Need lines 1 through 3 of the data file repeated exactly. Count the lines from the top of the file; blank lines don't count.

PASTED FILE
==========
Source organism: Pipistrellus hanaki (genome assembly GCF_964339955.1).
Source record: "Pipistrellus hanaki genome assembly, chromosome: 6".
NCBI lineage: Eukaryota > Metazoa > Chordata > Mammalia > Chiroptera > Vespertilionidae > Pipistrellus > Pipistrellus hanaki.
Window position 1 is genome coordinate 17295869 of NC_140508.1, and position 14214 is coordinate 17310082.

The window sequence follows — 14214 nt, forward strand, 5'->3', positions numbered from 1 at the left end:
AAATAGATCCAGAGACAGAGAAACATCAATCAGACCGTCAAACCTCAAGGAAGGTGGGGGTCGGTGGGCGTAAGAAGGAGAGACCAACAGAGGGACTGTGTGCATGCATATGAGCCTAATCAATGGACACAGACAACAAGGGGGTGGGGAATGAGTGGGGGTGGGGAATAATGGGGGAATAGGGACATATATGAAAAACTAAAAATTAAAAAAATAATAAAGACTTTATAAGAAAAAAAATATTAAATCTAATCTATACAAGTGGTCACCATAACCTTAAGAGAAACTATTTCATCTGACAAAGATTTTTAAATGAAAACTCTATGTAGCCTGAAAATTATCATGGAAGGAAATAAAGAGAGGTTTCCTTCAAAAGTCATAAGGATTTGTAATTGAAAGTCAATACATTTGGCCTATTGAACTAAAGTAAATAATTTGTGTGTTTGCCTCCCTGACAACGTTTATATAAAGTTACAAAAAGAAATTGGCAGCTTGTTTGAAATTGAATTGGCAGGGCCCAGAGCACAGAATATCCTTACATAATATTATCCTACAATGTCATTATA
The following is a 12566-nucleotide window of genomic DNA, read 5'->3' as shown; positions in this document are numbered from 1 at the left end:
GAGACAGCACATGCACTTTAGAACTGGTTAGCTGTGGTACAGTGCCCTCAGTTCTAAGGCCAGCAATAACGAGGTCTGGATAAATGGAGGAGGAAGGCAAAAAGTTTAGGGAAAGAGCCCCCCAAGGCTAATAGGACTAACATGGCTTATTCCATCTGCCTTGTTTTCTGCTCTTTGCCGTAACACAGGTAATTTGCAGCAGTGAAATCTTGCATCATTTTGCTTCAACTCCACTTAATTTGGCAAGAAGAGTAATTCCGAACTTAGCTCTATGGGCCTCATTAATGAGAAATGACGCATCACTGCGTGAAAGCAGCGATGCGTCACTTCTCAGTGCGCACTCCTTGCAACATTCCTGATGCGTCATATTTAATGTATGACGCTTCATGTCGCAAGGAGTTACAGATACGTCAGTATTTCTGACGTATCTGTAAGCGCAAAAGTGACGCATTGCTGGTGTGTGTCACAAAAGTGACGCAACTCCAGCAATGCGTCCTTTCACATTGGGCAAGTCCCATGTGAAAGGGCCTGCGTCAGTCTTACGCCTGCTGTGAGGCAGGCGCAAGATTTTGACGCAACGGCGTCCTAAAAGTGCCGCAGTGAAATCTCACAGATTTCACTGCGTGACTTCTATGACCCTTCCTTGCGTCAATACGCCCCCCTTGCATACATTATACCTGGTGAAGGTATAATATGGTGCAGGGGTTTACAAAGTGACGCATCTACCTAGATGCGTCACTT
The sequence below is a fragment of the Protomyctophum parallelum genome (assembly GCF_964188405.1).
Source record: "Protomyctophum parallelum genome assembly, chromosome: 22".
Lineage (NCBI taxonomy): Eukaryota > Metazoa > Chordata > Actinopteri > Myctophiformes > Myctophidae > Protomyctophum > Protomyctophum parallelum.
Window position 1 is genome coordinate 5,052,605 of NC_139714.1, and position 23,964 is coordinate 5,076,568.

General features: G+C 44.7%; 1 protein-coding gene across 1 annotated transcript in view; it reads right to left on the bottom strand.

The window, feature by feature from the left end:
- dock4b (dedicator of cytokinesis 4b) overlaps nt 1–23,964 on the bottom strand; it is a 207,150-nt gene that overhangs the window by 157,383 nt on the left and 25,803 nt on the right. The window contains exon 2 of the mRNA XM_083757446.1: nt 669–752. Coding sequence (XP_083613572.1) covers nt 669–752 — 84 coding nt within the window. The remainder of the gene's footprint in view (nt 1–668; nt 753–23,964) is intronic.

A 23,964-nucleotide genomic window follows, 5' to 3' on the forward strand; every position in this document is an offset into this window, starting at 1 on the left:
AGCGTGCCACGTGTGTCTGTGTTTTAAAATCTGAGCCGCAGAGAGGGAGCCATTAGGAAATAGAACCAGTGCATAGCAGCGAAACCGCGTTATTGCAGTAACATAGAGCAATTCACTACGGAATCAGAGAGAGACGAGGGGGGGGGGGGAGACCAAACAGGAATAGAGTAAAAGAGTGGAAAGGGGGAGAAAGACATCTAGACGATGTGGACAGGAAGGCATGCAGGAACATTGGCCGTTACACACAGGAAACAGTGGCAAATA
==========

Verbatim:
Source organism: Pipistrellus hanaki (genome assembly GCF_964339955.1).
Source record: "Pipistrellus hanaki genome assembly, chromosome: 6".
NCBI lineage: Eukaryota > Metazoa > Chordata > Mammalia > Chiroptera > Vespertilionidae > Pipistrellus > Pipistrellus hanaki.